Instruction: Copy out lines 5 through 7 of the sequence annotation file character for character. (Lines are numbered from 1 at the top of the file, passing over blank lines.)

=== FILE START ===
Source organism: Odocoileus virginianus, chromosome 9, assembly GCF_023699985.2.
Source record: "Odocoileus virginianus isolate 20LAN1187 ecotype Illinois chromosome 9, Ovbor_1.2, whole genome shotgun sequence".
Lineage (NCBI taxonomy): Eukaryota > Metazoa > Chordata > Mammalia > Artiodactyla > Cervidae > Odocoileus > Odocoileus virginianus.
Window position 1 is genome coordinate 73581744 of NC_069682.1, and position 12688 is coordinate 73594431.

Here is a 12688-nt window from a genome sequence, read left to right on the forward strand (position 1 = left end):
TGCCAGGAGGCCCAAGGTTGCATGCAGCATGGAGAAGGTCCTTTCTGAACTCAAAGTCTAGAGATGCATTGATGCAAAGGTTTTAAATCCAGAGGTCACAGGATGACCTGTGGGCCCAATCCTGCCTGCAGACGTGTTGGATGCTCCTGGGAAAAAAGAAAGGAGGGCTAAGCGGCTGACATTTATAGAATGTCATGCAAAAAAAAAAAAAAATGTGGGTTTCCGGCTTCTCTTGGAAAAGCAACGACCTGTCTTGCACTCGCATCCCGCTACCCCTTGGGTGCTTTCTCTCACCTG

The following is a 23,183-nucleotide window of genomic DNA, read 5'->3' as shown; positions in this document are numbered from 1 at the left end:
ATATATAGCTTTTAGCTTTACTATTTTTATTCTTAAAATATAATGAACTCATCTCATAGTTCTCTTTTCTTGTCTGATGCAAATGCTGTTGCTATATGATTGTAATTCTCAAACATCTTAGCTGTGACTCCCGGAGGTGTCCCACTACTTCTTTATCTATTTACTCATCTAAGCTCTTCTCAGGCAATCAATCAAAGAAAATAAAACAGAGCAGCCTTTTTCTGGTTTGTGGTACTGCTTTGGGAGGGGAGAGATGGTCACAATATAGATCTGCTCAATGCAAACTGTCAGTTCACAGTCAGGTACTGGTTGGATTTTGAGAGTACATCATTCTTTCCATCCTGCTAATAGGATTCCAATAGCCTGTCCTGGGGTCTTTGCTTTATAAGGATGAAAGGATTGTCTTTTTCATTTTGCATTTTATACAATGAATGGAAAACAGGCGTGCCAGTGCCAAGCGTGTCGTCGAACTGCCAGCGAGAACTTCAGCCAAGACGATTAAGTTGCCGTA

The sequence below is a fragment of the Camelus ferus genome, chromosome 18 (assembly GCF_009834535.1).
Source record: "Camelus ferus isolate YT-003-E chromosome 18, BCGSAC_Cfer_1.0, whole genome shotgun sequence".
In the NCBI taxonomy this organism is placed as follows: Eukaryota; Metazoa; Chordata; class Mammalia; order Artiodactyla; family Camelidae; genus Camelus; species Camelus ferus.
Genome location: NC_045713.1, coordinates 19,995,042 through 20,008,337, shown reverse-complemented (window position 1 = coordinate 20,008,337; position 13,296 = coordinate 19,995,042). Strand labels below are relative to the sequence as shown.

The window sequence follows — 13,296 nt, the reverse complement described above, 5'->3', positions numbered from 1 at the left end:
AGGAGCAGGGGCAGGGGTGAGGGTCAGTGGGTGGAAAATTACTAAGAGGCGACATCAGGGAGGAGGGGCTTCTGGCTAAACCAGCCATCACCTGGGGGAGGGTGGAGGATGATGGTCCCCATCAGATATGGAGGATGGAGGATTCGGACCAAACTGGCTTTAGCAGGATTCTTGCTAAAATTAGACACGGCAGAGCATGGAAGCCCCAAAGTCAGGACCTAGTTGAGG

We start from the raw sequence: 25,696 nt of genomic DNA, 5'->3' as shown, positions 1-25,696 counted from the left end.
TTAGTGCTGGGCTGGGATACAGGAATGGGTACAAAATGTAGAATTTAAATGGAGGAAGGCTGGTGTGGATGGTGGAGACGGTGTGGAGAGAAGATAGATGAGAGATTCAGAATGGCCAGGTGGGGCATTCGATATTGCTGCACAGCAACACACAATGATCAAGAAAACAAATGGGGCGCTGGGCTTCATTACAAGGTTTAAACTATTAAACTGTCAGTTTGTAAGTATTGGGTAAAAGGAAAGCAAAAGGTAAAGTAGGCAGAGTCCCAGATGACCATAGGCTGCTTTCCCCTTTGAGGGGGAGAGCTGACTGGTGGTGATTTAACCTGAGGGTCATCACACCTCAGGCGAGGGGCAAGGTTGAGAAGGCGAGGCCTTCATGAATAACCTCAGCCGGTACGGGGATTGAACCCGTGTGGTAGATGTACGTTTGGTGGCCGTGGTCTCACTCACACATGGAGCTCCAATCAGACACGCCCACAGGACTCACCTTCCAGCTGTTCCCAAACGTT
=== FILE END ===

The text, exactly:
Here is a 12688-nt window from a genome sequence, read left to right on the forward strand (position 1 = left end):
TGCCAGGAGGCCCAAGGTTGCATGCAGCATGGAGAAGGTCCTTTCTGAACTCAAAGTCTAGAGATGCATTGATGCAAAGGTTTTAAATCCAGAGGTCACAGGATGACCTGTGGGCCCAATCCTGCCTGCAGACGTGTTGGATGCTCCTGGGAAAAAAGAAAGGAGGGCTAAGCGGCTGACATTTATAGAATGTCATGCAAAAAAAAAAAAAAATGTGGGTTTCCGGCTTCTCTTGGAAAAGCAACGACCTGTCTTGCACTCGCATCCCGCTACCCCTTGGGTGCTTTCTCTCACCTG

The following is a 23,183-nucleotide window of genomic DNA, read 5'->3' as shown; positions in this document are numbered from 1 at the left end: